Another lovely sunny day in London.
I had only one thing booked today: a reading at the Daunt Books Festival by three short story writers, A. L. Kennedy, Helen Simpson, and David Constantine, from their new books, and then a very short panel discussion on the short story with K. J. Orr.
I left the hotel in plenty of time.
But let’s have some coffee first. God, I’d been drinking tea all morning and it did nothing for me.
Today: coffee at Costa. I spilled it on my sweater. Goddamit!
But the coffee did energize me enough that I went to Skoob Books, the most wonderful used bookstore I’ve been to in England. A fascinating collection, old Penguins, old crime Penguins, Oxford classics editions, Loeb editions, and some newish Viragos I’ve never seen by contemporary writers.
Then I went out and thought briefly of buying a hairbrush, because I have been in London without a hairbrush.
Then I realized I was only going to a literary event, so it hardly mattered whether my hair was brushed or not.
I do have a way of getting lost, and the English have all been very good about getting me oriented. I wanted to get in a good walk today, so I walked to a station that was a little farther away from my hotel. I got turned around, and when I finally got off the tube, though I was headed in the right direction, I was on the wrong side of Marleybone to see Marleybone High Street. So I went too far, and when I saw Regent’s Park, a beautiful green space, I realized what had happened and crossly crossed the street.
I showed up at Daunt Books a little late.
I was there for the last 10 or 15 minutes of the event.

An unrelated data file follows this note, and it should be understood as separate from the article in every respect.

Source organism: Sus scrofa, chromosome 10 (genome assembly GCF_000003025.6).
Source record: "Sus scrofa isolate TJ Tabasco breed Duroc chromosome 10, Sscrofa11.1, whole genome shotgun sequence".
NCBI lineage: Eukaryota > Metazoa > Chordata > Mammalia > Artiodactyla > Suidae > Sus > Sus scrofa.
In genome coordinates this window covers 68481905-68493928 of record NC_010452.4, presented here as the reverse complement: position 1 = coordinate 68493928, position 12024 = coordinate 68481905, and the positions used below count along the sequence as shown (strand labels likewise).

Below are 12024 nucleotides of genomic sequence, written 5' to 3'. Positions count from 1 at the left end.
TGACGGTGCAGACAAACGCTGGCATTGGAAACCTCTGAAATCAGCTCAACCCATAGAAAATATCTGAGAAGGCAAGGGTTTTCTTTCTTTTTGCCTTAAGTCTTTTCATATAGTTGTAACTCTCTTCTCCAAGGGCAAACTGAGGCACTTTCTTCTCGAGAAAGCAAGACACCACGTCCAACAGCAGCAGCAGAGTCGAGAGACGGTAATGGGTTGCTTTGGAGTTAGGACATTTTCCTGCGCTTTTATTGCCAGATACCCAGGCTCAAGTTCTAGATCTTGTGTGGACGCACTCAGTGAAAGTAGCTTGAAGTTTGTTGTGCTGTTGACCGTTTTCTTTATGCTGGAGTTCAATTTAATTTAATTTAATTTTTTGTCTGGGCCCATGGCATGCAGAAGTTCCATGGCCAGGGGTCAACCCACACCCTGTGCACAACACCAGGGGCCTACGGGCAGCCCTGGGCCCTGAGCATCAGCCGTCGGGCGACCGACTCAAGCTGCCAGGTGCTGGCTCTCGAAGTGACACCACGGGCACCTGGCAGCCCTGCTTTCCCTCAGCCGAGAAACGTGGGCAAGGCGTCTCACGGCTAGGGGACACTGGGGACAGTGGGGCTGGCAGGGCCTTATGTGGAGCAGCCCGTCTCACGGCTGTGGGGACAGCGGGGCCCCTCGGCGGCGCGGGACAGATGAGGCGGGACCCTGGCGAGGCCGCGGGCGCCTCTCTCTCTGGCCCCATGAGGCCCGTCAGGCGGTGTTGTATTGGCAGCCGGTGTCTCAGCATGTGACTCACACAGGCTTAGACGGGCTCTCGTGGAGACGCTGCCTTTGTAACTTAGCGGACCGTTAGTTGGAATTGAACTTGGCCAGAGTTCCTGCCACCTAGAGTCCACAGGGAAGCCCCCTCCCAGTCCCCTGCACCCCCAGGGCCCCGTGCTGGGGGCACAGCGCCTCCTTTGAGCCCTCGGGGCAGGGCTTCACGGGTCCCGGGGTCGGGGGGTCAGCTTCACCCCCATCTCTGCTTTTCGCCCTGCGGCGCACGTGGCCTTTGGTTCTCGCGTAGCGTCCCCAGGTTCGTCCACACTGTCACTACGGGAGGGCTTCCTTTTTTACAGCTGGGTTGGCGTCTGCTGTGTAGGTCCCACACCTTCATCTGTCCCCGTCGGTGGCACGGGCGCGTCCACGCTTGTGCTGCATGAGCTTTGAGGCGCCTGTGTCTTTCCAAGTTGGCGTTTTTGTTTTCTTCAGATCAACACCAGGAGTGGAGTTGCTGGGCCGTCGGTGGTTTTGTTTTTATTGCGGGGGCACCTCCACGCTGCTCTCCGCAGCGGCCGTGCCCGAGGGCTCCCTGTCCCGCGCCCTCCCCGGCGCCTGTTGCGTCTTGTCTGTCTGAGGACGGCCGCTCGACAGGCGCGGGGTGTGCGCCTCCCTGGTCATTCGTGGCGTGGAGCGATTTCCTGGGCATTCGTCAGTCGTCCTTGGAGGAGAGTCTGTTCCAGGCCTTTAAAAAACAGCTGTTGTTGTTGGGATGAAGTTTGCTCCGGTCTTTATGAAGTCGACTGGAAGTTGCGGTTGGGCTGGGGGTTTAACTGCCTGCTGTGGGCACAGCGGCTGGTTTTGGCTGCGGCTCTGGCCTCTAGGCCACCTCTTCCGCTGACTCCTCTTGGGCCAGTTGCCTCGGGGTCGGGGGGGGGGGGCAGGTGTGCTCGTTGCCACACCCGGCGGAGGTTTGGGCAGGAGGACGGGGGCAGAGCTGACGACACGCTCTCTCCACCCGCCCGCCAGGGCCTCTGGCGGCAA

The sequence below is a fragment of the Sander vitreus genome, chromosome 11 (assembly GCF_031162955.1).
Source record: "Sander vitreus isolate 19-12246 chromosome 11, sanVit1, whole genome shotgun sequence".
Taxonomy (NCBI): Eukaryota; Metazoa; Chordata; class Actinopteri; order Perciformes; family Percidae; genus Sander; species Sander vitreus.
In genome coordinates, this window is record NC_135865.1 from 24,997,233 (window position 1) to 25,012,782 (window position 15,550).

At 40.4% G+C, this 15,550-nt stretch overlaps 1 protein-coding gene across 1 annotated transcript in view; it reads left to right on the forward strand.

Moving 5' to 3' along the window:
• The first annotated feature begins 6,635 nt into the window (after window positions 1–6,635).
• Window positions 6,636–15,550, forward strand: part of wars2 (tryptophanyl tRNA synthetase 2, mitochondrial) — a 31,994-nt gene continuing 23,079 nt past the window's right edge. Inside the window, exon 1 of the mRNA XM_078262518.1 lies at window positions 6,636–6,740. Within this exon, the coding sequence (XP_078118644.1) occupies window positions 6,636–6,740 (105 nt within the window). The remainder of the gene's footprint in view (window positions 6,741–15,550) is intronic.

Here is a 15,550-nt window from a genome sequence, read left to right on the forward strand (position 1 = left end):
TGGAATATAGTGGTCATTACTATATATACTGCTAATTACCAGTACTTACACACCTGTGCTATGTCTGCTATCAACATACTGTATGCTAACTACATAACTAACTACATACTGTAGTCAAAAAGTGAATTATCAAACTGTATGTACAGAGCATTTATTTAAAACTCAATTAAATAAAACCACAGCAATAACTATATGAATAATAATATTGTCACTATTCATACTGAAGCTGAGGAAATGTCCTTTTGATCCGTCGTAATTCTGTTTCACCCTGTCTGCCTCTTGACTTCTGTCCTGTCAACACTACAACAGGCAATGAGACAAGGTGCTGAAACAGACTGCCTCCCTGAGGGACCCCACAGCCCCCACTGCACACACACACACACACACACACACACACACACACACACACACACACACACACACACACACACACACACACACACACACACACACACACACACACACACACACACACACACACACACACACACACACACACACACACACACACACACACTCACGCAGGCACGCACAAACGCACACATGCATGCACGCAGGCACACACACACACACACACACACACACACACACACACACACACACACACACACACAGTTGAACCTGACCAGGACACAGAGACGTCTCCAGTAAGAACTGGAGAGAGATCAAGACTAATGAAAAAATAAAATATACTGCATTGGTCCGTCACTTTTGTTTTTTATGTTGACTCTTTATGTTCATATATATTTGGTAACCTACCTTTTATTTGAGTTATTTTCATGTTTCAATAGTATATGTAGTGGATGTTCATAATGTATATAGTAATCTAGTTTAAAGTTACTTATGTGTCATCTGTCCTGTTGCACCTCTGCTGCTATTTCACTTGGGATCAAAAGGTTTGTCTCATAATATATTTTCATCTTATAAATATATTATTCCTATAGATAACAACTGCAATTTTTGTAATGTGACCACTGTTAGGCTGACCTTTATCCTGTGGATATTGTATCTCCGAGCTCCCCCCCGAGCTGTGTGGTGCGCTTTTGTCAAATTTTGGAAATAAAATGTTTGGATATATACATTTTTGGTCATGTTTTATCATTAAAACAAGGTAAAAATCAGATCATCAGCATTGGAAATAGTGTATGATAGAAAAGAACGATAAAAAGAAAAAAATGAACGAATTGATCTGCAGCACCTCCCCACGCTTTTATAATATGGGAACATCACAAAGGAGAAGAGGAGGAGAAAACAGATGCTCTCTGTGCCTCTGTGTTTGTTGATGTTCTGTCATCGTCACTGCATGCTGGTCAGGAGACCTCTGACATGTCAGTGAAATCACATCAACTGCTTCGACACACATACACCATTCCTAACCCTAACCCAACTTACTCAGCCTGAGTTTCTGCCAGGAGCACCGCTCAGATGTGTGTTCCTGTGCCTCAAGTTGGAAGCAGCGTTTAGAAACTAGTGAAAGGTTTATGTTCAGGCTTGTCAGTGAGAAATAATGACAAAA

A. L. Kennedy was finishing her reading, and she was either too far from the microphone (did they have one?), or has a low voice, because I couldn’t hear.
She was reading a description of a penis: “Penis something something penis something.”
Everyone laughed, and I’m sure it was very funny, but I couldn’t hear. I idly remembered something: I just missed a book group discussion at home of Lady Chatterley’s Lover. (The penis in Chatterley is called John Thomas.)
After Kennedy finished the reading, K. J. Orr conducted a short panel discussion about the short story. Very short.
I liked Helen Simpson the most, because I could hear her. She said she started the day reading a short story, and that it got her out of bed.
Kennedy, whom again I couldn’t hear, said something about not liking anecdotes in short stories. A man goes into the bar with a dog means nothing to her. And then I heard no more.
I didn’t hear a word David Constantine said.
Next time I’ll get there early and sit in the front.
I do wish the discussion had been longer. No questions from the audience were allowed. Now that’s ridiculous for 5 pounds, and the writers could have spent more time if they wanted me to buy books. I have never been to an event before with four writers in 45 minutes, and since the next event wasn’t till five, surely they could have accepted a couple of questions. Note: In the U.S. book festivals are free, readings always last at least an hour, and the writers give and give of their time, with the exception of Nobel winners. Toni Morrison, who has obviously had too much of a good thing, was charming in the ’80s and actually met with students after an event. But the last time I heard her, after she won the Nobel Prize, she finished on the dot and did not have a signing or meet with us patrons after the event.
And am I going to the Oxford Literary Festival? No, I’d love to hear Margaret Drabble, but she’s talking about Jules Verne, not her own books.
The writers’ event at Daunt Books (which admittedly I hardly even made it to) was the only disappointment in my trip, but my critique cannot be a real critique, except for that of the discussion and the Q&A.
I’ve been very touristy–this has been my first tourist vacation in my life–because in American cities, it has always been more about entertainment for me. But I am unlikely to have a chance to see this city again, so am trying to make the most of tourism!